I recently signed up to receive email updates from Science magazine. Scrolling down the list of highlights last week, I was struck by an entry about performance in high school science students. Some of you may remember me describing my lovely wife-to-be as having 97% forest based DNA. This is a fact. A more useful description of her though is that she’s a science teacher, and so – always on the look out for ways to make her life easier – I hit download and read the article over a cheeky lunch of peanut butter sandwiches.
The question of whether we want more of our young people growing up to be scientists is a controversial one, given that many of the newly fledged graduates in my own corridor at Bristol University’s School of Chemistry have been struggling to find jobs over the past few months. This is probably due to the recession I suppose, but still, it does feel like there are simply a lot of us and enough jobs.
If we decide we definitely do want our offspring to go into science though, many educators often bandy around the idea that if we make science relevant to young people’s lives they will become much more interested in it. Also, whether kids actually want a full-blown career or not, it’d be good if they could be interested in the subject. Making the teaching relevant might make this possible. But is there any real evidence that this is the case? And, vitally, could this be a way of getting the kids in my fiancée’s science lessons to shut up?
Chris Hulleman from James Madison University in Virginia was skeptical about the anecdotal evidence behind this idea, but was optimistic that it could be proved more definitively. The problem with previous tests of this theory was that when giving pupils a task to do which makes science relevant to them, it’s difficult to separate the relevancy bit of an excercise from the just plain exciting part.
For example, about two weeks ago I got up very early a trudged across Bristol to a generic secondary school in order to chat with some sixth formers about why doing a degree in chemistry might (or might not) be a good idea. I also explained (in, I feel, quite fun and exuberant mediums – which I won’t go into) why chemistry is really interesting and relevant to everyday life. I explained that diabetes affects about 3% of the population and that one day through the (insert grandiose voice here) awesome power of my research group’s chemistry, we hope to be able to control it using newly synthesised molecules.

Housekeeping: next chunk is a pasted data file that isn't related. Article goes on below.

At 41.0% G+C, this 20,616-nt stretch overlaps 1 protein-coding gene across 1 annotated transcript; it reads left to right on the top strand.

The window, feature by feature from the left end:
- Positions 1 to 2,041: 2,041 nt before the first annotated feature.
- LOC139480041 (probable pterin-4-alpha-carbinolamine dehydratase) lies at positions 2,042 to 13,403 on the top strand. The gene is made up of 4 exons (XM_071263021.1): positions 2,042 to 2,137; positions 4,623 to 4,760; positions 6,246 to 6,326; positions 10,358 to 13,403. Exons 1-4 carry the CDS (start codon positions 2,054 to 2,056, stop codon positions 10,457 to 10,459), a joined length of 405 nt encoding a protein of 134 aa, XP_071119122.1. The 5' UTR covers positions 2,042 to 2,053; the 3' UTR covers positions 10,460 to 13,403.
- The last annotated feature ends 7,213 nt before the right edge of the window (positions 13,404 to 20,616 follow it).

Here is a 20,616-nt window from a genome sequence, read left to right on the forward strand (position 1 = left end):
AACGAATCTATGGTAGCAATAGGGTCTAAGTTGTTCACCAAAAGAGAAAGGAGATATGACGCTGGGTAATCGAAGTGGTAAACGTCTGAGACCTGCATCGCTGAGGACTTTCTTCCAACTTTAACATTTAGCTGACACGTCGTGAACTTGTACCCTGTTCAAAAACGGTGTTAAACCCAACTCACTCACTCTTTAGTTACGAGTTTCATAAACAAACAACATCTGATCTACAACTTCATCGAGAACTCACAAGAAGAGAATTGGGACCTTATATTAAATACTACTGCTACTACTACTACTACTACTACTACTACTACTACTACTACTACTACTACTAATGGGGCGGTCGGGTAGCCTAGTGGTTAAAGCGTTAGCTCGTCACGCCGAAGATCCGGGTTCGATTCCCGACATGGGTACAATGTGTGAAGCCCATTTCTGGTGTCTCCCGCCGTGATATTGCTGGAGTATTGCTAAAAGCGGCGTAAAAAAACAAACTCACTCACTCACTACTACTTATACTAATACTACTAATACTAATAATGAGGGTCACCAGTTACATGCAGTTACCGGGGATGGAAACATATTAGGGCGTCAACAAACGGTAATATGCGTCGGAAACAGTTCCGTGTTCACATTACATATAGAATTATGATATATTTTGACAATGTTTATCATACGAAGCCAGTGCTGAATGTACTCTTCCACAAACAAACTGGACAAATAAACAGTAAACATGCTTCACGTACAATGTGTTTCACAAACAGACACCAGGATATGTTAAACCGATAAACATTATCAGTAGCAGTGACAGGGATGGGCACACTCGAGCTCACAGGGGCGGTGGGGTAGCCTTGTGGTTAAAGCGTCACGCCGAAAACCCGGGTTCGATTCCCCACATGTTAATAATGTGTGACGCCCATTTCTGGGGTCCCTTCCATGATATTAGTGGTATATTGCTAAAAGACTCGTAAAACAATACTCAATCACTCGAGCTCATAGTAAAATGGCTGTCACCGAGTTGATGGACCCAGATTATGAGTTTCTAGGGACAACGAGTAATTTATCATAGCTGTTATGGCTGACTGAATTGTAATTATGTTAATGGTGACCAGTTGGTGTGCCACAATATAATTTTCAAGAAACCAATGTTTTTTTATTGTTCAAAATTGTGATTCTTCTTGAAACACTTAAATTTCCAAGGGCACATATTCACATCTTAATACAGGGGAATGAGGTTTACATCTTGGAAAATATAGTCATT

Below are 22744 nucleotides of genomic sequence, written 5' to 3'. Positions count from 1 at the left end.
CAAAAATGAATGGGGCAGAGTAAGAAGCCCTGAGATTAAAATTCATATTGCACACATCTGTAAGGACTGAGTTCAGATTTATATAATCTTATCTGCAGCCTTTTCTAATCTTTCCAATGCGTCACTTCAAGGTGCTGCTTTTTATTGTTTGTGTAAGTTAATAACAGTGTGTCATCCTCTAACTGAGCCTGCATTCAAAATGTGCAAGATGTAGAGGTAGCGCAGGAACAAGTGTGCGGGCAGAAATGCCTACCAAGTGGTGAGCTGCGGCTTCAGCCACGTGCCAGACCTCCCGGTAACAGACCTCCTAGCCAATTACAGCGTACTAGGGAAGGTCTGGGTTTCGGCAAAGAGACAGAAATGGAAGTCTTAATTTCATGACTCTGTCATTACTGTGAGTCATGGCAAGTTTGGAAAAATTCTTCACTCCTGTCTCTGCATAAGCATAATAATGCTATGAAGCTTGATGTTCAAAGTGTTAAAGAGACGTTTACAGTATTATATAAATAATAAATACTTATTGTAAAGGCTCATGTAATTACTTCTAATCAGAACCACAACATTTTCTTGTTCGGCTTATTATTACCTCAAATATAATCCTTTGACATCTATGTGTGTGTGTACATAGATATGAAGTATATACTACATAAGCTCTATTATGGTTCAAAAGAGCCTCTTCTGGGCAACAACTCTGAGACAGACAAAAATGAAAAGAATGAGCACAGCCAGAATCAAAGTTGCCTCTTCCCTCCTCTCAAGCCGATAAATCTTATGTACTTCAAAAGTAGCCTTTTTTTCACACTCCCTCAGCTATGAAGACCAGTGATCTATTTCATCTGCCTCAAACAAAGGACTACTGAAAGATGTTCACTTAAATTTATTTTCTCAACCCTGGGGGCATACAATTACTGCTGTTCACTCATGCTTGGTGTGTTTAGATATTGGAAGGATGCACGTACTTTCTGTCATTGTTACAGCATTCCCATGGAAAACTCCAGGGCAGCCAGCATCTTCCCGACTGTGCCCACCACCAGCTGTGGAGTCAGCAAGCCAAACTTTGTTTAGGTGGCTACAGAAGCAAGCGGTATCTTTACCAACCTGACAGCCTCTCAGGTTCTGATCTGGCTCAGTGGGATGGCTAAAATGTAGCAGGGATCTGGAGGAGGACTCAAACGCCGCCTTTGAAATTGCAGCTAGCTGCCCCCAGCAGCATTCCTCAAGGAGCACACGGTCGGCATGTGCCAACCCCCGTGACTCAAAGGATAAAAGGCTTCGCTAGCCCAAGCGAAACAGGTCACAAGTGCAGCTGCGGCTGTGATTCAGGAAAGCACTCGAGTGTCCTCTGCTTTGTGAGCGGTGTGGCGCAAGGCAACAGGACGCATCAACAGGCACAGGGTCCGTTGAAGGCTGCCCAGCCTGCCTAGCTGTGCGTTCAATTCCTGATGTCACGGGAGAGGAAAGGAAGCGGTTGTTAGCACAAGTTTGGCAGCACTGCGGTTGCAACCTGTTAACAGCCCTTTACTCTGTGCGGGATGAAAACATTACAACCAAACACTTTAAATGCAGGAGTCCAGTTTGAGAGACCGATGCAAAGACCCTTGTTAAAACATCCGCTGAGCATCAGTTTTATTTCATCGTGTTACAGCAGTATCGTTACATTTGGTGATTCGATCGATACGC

So if I had taken a survey after chatting to them about my work, I very much hope I would have found them to be a tad more enthused about my beloved subject than before. But could we really put this down to the fact that I had made chemistry seem more relevant? Perhaps (just perhaps) they had found this new face more diverting than their regular teacher. Maybe my language was clearer. Maybe the fact that the class was on it’s best behaviour for a visitor came into play.
So despite him having rather silly hair, Hulleman was actually rather clever to devise the study he did. In Hulleman’s experiments students were set eight essays over the course of a term – although on average the pesky blighters only completed 4.7 of these. Half of them, selected randomly, were asked to write simply a summary of what they had learned over the past few weeks. The other half wrote an essay about the ‘usefullness and utility value of the course material in their own lives’. The teachers were blind to the experimental conditions and did not read or mark the essays. Using these stringent guidlines the researchers have, I think, come about as close as it’s possible to eliminating the other variables from their analysis.
Hulleman’s results; with bars representing students who wrote control essays (blue) and essays about relevancy (white).
Upon collecting the papers, getting copies of the students test reuslts for the following end of term tests and conducting various surveys the researchers were able to use statistics to evaluate their results. These showed that pupils who already had high expectations on their own performance were (understandably) not affected greatly by the writing the essays. On the other hand, where students had a lower interest in science, the relevancy essays improved both their grades and interest in the subject by a significant amount.
So we now have some evidence to back up this age-old assumption – or do we? I wonder whether these essays would have the same effect in School’s in other countries? Or if we were to turn our attention from sweet little 14 year olds to hardened cannabis-smoking 16 years oldsin inner-city schools. I wonder if these would be enlivened by realising that science really is relevant? Maybe Hulleman has a little more work to do.
C. S. Hulleman and J. M. Harackiewicz, Science, 2009, 326, 1410 – 1412.